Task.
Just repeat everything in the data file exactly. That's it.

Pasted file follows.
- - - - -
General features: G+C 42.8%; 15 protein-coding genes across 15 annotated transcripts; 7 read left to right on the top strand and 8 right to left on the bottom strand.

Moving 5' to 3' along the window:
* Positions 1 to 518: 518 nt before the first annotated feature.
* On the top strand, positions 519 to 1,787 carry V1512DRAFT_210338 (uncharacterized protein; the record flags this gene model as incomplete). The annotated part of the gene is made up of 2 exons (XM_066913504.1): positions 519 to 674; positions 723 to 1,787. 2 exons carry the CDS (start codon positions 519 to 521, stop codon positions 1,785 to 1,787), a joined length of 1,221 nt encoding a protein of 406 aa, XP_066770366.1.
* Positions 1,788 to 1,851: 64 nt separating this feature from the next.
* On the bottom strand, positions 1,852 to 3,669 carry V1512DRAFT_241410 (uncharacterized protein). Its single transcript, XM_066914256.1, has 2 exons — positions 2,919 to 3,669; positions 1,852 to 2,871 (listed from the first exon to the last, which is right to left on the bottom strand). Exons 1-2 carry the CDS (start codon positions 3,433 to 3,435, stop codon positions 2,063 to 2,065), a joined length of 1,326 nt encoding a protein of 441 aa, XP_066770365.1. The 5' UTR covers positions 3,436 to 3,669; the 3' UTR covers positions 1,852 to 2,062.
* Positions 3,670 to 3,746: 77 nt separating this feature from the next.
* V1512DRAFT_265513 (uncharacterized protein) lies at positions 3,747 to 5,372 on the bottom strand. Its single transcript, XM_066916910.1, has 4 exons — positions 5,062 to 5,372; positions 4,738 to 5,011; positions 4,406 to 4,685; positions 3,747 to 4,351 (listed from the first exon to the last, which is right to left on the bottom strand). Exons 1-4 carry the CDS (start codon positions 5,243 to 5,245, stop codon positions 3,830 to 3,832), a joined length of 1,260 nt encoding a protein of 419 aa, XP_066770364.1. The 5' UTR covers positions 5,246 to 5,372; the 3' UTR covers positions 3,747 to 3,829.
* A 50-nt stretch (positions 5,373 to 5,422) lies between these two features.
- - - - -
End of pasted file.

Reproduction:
General features: G+C 42.8%; 15 protein-coding genes across 15 annotated transcripts; 7 read left to right on the top strand and 8 right to left on the bottom strand.

Moving 5' to 3' along the window:
* Positions 1 to 518: 518 nt before the first annotated feature.
* On the top strand, positions 519 to 1,787 carry V1512DRAFT_210338 (uncharacterized protein; the record flags this gene model as incomplete). The annotated part of the gene is made up of 2 exons (XM_066913504.1): positions 519 to 674; positions 723 to 1,787. 2 exons carry the CDS (start codon positions 519 to 521, stop codon positions 1,785 to 1,787), a joined length of 1,221 nt encoding a protein of 406 aa, XP_066770366.1.
* Positions 1,788 to 1,851: 64 nt separating this feature from the next.
* On the bottom strand, positions 1,852 to 3,669 carry V1512DRAFT_241410 (uncharacterized protein). Its single transcript, XM_066914256.1, has 2 exons — positions 2,919 to 3,669; positions 1,852 to 2,871 (listed from the first exon to the last, which is right to left on the bottom strand). Exons 1-2 carry the CDS (start codon positions 3,433 to 3,435, stop codon positions 2,063 to 2,065), a joined length of 1,326 nt encoding a protein of 441 aa, XP_066770365.1. The 5' UTR covers positions 3,436 to 3,669; the 3' UTR covers positions 1,852 to 2,062.
* Positions 3,670 to 3,746: 77 nt separating this feature from the next.
* V1512DRAFT_265513 (uncharacterized protein) lies at positions 3,747 to 5,372 on the bottom strand. Its single transcript, XM_066916910.1, has 4 exons — positions 5,062 to 5,372; positions 4,738 to 5,011; positions 4,406 to 4,685; positions 3,747 to 4,351 (listed from the first exon to the last, which is right to left on the bottom strand). Exons 1-4 carry the CDS (start codon positions 5,243 to 5,245, stop codon positions 3,830 to 3,832), a joined length of 1,260 nt encoding a protein of 419 aa, XP_066770364.1. The 5' UTR covers positions 5,246 to 5,372; the 3' UTR covers positions 3,747 to 3,829.
* A 50-nt stretch (positions 5,373 to 5,422) lies between these two features.